Standing Up to Victim-Blaming

The beginning of the story is sad and all too familiar, but the reason for this post is the surprise at the end.

in 1996, as an 8th grader, Kristen Cunnane of Moraga, California was molested by Julie Correa, her gym teacher. She reported it to another teacher, Daniel Witters, but instead of helping her, he molested her as well. (Witters committed suicide in 1996 after several students reported being molested by him.) Kristen continued to be abused by Correa for the next 4 years. (Warning – the linked article contains potential triggers.)

It’s easy to imagine why Kristen didn’t feel safe reporting the abuse a second time. But by 2010, she was suffering from flashbacks, anxiety, and depression, and decided to report Correa and allow herself to be identified as a victim on order to begin her own healing process. After it became clear that school administrators has ignored multiple reports of abuse by Correa and Witters, Kristen filed suit against the school district and former principal, vice principal, and superintendent.

Here’s the twist. In response to the suit, the district blamed Kristen for the abuse, stating:

“(She) was herself careless and negligent in and about the matters alleged in the complaint, and that said carelessness and negligence on said Plaintiff’s part proximately contributed to the happenings of the incident …” and “Defendants allege that (Cunnane) was herself responsible for the acts and damages of which she claims … “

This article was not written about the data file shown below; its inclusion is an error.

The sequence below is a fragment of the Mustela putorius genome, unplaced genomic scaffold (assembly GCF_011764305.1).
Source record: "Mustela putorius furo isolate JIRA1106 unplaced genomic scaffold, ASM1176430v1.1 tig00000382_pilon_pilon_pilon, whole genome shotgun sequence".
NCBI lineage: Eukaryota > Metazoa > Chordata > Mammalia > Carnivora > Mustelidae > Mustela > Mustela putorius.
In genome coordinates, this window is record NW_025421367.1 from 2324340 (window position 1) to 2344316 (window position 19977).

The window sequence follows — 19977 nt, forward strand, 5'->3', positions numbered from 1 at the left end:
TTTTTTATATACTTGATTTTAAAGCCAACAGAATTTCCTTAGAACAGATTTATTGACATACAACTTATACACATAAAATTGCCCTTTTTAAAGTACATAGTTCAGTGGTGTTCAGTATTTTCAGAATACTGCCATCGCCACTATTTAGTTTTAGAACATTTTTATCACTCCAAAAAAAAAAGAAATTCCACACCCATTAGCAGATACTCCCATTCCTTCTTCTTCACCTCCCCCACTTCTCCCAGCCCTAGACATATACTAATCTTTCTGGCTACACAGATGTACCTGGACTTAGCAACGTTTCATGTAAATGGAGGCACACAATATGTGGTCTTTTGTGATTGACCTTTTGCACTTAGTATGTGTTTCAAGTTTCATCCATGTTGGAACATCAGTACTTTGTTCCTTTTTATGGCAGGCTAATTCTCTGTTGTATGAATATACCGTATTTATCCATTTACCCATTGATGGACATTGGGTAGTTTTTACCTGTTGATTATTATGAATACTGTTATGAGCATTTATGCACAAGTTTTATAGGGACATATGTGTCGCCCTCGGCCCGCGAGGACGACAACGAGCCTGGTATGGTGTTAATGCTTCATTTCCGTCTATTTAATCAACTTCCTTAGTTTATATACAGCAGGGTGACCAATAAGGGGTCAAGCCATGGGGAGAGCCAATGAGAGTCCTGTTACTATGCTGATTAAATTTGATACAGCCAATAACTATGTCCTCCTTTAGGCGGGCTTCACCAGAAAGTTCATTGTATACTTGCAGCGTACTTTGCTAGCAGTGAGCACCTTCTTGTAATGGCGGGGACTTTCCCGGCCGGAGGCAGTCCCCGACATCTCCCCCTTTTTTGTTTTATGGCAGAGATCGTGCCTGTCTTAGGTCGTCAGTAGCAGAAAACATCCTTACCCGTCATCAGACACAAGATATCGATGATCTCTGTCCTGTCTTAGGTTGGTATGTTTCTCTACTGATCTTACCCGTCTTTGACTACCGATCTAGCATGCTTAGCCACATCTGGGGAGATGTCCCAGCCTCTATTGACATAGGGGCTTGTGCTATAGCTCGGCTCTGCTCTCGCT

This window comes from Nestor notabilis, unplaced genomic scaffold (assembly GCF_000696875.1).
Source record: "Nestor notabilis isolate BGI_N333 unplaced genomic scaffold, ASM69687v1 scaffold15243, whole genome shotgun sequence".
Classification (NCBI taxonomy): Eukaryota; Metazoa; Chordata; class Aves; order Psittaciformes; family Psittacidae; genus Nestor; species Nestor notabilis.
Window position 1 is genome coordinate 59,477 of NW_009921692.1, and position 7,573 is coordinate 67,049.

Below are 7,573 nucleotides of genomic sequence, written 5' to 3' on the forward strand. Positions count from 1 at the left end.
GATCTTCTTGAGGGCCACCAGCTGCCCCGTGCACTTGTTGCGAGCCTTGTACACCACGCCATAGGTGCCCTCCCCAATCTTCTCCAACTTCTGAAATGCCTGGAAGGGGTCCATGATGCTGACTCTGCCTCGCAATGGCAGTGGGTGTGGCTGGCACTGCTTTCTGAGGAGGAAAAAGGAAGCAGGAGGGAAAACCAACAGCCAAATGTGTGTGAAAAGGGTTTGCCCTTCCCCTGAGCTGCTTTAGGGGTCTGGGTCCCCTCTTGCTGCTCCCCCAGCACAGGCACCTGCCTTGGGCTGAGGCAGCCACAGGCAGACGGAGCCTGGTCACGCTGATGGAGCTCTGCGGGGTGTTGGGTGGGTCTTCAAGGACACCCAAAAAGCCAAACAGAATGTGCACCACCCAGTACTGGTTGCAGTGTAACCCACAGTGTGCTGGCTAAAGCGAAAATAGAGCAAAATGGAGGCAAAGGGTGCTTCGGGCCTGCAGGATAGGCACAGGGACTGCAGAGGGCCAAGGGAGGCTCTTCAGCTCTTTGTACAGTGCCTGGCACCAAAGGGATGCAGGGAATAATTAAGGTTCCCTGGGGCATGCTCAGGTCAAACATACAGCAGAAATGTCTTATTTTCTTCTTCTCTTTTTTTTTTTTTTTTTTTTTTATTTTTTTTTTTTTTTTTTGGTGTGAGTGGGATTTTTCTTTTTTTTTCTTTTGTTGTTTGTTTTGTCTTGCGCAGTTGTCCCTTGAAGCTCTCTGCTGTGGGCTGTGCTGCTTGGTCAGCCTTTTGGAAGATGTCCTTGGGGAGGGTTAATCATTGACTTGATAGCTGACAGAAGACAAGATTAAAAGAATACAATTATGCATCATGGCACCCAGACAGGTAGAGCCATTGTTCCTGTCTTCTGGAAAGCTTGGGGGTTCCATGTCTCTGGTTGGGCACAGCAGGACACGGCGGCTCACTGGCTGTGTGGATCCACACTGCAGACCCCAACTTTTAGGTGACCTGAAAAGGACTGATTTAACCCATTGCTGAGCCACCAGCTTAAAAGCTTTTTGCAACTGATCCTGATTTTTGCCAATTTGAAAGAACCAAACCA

In response to the public outcry against victim-blaming in a case in which the abuse had been proven in court, the district refused to clarify exactly what they meant in accusing Kristen of negligence and carelessness, saying only:

“this is a significant case that could have serious consequences for our school district. . . . As a result, at this point in the proceedings we have an obligation not to waive any potential legal lines of defense.”

But a Change.org petition inspired a change of heart (fancy that), and the school district issued an apology and directed their legal team to remove the offending language. 

Another facet of rape culture; Victim-blaming in instances of sexual abuse is so deeply socially ingrained that it’s tossed into legal documents without explanation, just as one of the defense tactics that might stick. Where else might it be showing up? I’m certainly much more attuned to it than I was before Vagina News began. (Yay?)

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